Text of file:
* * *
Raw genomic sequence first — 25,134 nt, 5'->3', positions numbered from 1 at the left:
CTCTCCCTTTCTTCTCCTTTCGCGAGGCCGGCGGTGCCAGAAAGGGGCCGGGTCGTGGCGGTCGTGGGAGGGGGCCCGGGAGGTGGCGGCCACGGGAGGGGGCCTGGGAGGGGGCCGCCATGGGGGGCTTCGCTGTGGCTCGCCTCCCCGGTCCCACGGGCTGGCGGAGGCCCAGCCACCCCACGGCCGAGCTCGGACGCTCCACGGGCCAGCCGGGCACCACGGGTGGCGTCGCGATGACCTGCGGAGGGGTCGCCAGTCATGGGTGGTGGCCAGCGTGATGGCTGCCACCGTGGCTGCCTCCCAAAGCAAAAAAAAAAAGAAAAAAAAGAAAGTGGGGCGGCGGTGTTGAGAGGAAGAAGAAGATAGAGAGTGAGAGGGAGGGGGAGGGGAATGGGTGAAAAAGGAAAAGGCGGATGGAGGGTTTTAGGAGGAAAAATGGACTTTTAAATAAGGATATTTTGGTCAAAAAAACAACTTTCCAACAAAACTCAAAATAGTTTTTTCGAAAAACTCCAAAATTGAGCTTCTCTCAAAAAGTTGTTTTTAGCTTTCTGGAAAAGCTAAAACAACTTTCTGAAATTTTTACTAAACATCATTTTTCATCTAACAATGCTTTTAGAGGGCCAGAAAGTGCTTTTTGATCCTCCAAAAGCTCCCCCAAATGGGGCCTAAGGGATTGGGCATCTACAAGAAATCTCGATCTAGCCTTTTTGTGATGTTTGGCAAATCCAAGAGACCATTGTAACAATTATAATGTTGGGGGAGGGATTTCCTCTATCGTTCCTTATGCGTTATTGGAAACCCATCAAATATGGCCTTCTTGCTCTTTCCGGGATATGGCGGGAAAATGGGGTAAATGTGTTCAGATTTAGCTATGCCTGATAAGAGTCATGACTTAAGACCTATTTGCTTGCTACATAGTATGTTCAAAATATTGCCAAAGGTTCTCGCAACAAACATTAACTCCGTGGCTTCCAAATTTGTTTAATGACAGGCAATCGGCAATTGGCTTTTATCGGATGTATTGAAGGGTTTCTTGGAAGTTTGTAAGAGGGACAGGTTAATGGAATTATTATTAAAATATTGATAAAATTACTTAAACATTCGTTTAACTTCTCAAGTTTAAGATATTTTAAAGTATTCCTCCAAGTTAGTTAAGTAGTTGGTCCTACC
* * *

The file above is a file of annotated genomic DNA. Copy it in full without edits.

Raw genomic sequence first — 25,134 nt, 5'->3', positions numbered from 1 at the left:
CTCTCCCTTTCTTCTCCTTTCGCGAGGCCGGCGGTGCCAGAAAGGGGCCGGGTCGTGGCGGTCGTGGGAGGGGGCCCGGGAGGTGGCGGCCACGGGAGGGGGCCTGGGAGGGGGCCGCCATGGGGGGCTTCGCTGTGGCTCGCCTCCCCGGTCCCACGGGCTGGCGGAGGCCCAGCCACCCCACGGCCGAGCTCGGACGCTCCACGGGCCAGCCGGGCACCACGGGTGGCGTCGCGATGACCTGCGGAGGGGTCGCCAGTCATGGGTGGTGGCCAGCGTGATGGCTGCCACCGTGGCTGCCTCCCAAAGCAAAAAAAAAAAGAAAAAAAAGAAAGTGGGGCGGCGGTGTTGAGAGGAAGAAGAAGATAGAGAGTGAGAGGGAGGGGGAGGGGAATGGGTGAAAAAGGAAAAGGCGGATGGAGGGTTTTAGGAGGAAAAATGGACTTTTAAATAAGGATATTTTGGTCAAAAAAACAACTTTCCAACAAAACTCAAAATAGTTTTTTCGAAAAACTCCAAAATTGAGCTTCTCTCAAAAAGTTGTTTTTAGCTTTCTGGAAAAGCTAAAACAACTTTCTGAAATTTTTACTAAACATCATTTTTCATCTAACAATGCTTTTAGAGGGCCAGAAAGTGCTTTTTGATCCTCCAAAAGCTCCCCCAAATGGGGCCTAAGGGATTGGGCATCTACAAGAAATCTCGATCTAGCCTTTTTGTGATGTTTGGCAAATCCAAGAGACCATTGTAACAATTATAATGTTGGGGGAGGGATTTCCTCTATCGTTCCTTATGCGTTATTGGAAACCCATCAAATATGGCCTTCTTGCTCTTTCCGGGATATGGCGGGAAAATGGGGTAAATGTGTTCAGATTTAGCTATGCCTGATAAGAGTCATGACTTAAGACCTATTTGCTTGCTACATAGTATGTTCAAAATATTGCCAAAGGTTCTCGCAACAAACATTAACTCCGTGGCTTCCAAATTTGTTTAATGACAGGCAATCGGCAATTGGCTTTTATCGGATGTATTGAAGGGTTTCTTGGAAGTTTGTAAGAGGGACAGGTTAATGGAATTATTATTAAAATATTGATAAAATTACTTAAACATTCGTTTAACTTCTCAAGTTTAAGATATTTTAAAGTATTCCTCCAAGTTAGTTAAGTAGTTGGTCCTACC